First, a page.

I think it is worth reproducing here:

Dear friends,

Imagine the sea rising around you as your country literally disappears beneath your feet, where the food you grow and the water you drink is being destroyed by salt, and your last chance is to seek refuge in other lands where climate refugees have no official status. This is not a dream, it’s the fearful reality for millions of people who live on islands around the world, from the Maldives to Papua New Guinea.

That is why these small islands are taking the unprecedented step of putting an urgent resolution before the United Nations ahead of next week’s global climate talks, calling upon the Security Council itself to address climate change as a pressing threat to international peace and security.
This is a creative move born of desperation, a challenge to global powers to end their complacency and tackle this lethal crisis with the urgency of wars. But the island states’ campaign is meeting fierce opposition from the world’s biggest polluters, so they need our help. Sign the petition now to raise a worldwide chorus of support for this call — it will be presented by the islands’ ambassadors to reinforce their resolution at the UN next week:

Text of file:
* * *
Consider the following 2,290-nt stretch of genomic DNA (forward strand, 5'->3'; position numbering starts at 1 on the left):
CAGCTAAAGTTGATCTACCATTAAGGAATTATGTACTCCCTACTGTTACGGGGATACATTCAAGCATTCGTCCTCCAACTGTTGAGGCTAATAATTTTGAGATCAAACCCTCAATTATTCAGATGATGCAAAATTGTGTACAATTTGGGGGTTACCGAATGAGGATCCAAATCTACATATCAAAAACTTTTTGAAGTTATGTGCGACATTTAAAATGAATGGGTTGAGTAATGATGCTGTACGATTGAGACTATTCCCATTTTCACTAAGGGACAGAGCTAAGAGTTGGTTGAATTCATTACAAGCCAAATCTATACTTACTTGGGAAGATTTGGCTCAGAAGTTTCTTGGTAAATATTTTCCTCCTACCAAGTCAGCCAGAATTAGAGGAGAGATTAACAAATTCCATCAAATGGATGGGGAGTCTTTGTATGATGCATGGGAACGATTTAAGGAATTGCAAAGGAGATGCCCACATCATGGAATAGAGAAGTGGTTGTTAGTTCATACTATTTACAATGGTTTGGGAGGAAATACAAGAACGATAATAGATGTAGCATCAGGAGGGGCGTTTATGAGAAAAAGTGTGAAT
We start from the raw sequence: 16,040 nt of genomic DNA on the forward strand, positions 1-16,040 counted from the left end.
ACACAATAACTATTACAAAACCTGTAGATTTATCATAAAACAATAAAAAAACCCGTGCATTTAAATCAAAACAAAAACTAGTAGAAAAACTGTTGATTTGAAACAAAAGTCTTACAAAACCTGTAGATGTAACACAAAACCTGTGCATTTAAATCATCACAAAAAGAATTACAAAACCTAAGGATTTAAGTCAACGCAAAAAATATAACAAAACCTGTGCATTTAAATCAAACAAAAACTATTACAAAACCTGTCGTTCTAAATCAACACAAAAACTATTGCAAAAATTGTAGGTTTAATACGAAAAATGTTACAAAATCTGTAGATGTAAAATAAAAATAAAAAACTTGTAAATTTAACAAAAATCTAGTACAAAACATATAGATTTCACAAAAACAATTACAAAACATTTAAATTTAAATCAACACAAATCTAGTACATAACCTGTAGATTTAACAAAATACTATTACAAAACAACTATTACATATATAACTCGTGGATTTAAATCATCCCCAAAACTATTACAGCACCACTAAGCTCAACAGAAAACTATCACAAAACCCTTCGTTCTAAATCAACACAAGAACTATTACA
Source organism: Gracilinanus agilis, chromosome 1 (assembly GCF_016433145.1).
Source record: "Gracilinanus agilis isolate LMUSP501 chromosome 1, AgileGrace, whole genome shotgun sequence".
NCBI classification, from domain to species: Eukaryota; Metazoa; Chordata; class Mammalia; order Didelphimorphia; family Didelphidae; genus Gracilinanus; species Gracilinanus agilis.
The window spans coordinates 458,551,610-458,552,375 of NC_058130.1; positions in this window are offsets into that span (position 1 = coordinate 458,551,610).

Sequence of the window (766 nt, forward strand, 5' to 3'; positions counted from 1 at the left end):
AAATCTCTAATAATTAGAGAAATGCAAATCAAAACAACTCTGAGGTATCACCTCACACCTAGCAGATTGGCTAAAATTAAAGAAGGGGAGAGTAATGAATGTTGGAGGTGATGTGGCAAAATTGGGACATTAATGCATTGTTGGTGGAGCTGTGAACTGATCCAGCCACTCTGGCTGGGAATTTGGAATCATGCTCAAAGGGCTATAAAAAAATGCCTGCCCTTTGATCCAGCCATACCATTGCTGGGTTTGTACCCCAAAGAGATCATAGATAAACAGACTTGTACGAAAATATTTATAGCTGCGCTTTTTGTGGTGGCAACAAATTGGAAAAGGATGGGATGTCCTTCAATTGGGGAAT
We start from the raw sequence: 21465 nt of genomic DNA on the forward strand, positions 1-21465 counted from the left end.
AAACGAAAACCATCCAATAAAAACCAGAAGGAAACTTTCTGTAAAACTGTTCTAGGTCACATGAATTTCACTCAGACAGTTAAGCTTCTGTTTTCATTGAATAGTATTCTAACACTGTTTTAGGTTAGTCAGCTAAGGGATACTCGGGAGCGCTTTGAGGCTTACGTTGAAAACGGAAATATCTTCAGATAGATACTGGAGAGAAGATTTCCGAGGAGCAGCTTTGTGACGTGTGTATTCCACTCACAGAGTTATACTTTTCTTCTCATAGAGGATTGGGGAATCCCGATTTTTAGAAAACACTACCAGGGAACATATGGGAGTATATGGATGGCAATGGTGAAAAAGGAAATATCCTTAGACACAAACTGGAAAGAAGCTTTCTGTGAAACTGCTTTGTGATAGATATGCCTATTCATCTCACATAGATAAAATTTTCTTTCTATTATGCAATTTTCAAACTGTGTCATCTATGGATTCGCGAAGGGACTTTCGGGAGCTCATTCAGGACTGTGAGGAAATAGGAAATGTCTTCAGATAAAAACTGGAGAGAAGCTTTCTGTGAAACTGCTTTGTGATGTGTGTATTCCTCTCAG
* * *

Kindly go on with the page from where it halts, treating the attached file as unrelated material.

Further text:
For the first time in human history, the North Pole can be circumnavigated — the Arctic ice is melting quicker than many anticipated, accelerating sea level rise. Now small island nations, whose highest points are often only a few meters above sea level, are preparing evacuation plans to guarantee the survival of their populations. They are on the frontline, experiencing the first wave of devastating impacts from climate change which soon will threaten us all.